Learn More or Ignore On the Row
By ice rivers
One of the most influential albums of the twentieth century is Highway 61 Revisited recorded in 1965 by Bob Dylan. Many of us, including Dylan were experimenting with LSD during this time so we appreciated the surreal imagery of the first line of last song on the album, Desolation Row. I still remember the first time that I ever paid attention to that line "They're selling postcards of the hanging."
For many years, I imagined a fictional town that was so hard up for entertainment that they hung folks, took pictures of the "criminal" and sent the pictures around as postcards. I chalked the whole scene up to yet another vivid Dylan capture of hallucination.
As usual, I was naive and misinformed. Hanging postcards did exist. The person being hung was rarely a criminal rather a black man, woman or child falsely accused and denied a trial by hatred fuled vigilantes to demonstrate racial domination and intimidation to counteract emancipation beginning in the 1870's and extending into well into the 20th century.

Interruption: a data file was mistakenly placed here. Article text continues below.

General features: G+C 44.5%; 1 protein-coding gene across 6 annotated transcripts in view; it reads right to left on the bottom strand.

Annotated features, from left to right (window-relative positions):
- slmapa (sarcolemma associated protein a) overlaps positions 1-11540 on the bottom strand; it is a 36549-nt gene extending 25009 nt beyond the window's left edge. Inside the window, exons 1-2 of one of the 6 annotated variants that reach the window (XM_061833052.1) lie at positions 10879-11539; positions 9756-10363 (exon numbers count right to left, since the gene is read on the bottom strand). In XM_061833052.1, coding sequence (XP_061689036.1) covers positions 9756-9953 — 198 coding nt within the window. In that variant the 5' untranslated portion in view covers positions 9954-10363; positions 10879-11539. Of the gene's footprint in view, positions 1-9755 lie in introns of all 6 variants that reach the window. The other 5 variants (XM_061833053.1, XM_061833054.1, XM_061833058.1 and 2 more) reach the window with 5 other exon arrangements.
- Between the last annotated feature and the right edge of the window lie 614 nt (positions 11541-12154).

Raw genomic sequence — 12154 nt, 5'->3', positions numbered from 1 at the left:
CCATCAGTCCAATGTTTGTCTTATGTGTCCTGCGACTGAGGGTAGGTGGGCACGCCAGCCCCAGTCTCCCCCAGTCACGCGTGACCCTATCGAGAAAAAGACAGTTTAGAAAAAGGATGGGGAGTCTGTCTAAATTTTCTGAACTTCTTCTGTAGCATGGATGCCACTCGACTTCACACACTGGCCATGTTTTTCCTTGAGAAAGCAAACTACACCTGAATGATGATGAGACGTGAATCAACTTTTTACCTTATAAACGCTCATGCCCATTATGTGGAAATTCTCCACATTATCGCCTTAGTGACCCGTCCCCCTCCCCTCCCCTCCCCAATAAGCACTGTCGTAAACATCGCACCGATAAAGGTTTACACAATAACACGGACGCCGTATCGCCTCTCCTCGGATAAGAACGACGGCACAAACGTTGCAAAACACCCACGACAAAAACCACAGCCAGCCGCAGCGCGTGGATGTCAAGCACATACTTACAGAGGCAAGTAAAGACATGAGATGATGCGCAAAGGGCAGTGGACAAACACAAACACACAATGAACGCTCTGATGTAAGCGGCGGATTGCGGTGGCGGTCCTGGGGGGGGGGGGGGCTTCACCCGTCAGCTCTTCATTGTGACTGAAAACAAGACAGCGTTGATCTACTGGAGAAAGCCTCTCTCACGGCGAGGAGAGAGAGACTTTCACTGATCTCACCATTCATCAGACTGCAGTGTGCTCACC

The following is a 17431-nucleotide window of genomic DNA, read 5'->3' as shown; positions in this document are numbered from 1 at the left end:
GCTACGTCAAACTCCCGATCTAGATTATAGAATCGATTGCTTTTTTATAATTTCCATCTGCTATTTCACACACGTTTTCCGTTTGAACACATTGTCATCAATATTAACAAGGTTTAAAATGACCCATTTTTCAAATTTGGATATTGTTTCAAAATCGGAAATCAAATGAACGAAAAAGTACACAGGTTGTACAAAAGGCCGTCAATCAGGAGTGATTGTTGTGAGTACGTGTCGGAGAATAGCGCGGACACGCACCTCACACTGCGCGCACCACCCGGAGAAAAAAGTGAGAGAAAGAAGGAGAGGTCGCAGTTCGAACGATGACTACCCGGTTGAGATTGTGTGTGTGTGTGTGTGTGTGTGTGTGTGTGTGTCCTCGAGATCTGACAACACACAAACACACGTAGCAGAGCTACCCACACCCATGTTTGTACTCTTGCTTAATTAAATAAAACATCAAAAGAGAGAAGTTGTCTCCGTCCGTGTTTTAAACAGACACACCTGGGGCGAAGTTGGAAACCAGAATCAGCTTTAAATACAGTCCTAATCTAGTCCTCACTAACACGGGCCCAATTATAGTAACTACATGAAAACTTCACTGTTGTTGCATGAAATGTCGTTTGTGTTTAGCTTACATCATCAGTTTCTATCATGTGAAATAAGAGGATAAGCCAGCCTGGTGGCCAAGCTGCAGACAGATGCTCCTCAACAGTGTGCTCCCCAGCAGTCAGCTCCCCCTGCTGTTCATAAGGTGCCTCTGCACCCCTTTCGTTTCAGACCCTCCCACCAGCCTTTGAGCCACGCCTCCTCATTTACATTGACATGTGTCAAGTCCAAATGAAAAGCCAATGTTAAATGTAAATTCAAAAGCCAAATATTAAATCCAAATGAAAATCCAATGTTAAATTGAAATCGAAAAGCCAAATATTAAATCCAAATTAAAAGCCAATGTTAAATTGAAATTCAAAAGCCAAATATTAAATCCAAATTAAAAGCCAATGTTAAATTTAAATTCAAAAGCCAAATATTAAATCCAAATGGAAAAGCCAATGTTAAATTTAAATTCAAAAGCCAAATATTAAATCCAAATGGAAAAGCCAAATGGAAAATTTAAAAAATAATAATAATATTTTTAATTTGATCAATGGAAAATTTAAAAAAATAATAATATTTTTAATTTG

Dylan is perhaps writing about the public hanging of three black circus workers in Duluth, Minnesota that took place in 1920 when Dylan's father was 8 years old.
The photographer of these snuff photos was himself a participating vigilante who further capitalized on the flagrant injustices and savage, racial ponography by selling his photos as souvenir postcards with the abused snuff victim displayed in the center of the card surrounded by a crowd of smiling, victorious white men women and children in a montage of virtous viciousness pleased to show that "they were there" when the outrage occurred.
The postcards did a big business until 1909 when the Post Office outlawed the mailing of the obscenities.
It only took me 55 years to figure out what Dylan was talking about when he spent eleven minutes talking about Desolation Row.